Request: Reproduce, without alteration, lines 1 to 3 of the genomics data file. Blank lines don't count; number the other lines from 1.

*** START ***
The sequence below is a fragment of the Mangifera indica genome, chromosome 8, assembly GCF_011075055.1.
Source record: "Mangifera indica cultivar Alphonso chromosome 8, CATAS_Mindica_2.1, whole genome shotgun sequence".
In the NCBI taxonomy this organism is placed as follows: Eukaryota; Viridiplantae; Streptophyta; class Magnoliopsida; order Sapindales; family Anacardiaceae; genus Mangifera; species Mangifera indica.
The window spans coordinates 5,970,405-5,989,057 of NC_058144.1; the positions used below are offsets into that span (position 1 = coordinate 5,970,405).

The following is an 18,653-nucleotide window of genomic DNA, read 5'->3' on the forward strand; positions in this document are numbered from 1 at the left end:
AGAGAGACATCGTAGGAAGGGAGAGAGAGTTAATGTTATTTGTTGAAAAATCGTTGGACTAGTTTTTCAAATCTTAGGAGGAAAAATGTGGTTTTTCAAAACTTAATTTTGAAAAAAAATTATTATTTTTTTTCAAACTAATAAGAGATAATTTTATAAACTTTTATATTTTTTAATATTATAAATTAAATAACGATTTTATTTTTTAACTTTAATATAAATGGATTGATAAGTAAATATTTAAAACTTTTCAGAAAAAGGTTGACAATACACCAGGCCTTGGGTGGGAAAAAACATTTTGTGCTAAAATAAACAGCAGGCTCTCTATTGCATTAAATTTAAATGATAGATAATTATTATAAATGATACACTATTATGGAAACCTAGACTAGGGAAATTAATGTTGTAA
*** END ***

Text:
The sequence below is a fragment of the Mangifera indica genome, chromosome 8, assembly GCF_011075055.1.
Source record: "Mangifera indica cultivar Alphonso chromosome 8, CATAS_Mindica_2.1, whole genome shotgun sequence".
In the NCBI taxonomy this organism is placed as follows: Eukaryota; Viridiplantae; Streptophyta; class Magnoliopsida; order Sapindales; family Anacardiaceae; genus Mangifera; species Mangifera indica.